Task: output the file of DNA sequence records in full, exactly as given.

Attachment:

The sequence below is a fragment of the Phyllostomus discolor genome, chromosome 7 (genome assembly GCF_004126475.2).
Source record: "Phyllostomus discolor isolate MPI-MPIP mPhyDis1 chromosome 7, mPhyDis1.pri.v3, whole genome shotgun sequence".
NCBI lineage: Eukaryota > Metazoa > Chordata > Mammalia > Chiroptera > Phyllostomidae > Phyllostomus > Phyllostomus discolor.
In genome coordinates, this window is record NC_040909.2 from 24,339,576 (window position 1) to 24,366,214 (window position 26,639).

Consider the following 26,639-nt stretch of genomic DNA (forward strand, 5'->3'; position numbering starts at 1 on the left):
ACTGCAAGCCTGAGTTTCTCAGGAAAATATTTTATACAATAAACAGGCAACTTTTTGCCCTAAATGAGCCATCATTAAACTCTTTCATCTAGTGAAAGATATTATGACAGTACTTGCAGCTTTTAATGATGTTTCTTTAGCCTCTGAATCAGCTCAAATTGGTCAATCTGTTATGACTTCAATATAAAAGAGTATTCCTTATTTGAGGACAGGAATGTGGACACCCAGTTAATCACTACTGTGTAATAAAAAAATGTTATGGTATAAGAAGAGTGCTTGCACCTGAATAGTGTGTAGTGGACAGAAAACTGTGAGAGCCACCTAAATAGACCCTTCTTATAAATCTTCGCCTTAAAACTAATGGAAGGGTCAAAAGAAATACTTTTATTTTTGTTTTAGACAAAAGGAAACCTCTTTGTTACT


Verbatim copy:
The sequence below is a fragment of the Phyllostomus discolor genome, chromosome 7 (genome assembly GCF_004126475.2).
Source record: "Phyllostomus discolor isolate MPI-MPIP mPhyDis1 chromosome 7, mPhyDis1.pri.v3, whole genome shotgun sequence".
NCBI lineage: Eukaryota > Metazoa > Chordata > Mammalia > Chiroptera > Phyllostomidae > Phyllostomus > Phyllostomus discolor.
In genome coordinates, this window is record NC_040909.2 from 24,339,576 (window position 1) to 24,366,214 (window position 26,639).

Consider the following 26,639-nt stretch of genomic DNA (forward strand, 5'->3'; position numbering starts at 1 on the left):
ACTGCAAGCCTGAGTTTCTCAGGAAAATATTTTATACAATAAACAGGCAACTTTTTGCCCTAAATGAGCCATCATTAAACTCTTTCATCTAGTGAAAGATATTATGACAGTACTTGCAGCTTTTAATGATGTTTCTTTAGCCTCTGAATCAGCTCAAATTGGTCAATCTGTTATGACTTCAATATAAAAGAGTATTCCTTATTTGAGGACAGGAATGTGGACACCCAGTTAATCACTACTGTGTAATAAAAAAATGTTATGGTATAAGAAGAGTGCTTGCACCTGAATAGTGTGTAGTGGACAGAAAACTGTGAGAGCCACCTAAATAGACCCTTCTTATAAATCTTCGCCTTAAAACTAATGGAAGGGTCAAAAGAAATACTTTTATTTTTGTTTTAGACAAAAGGAAACCTCTTTGTTACT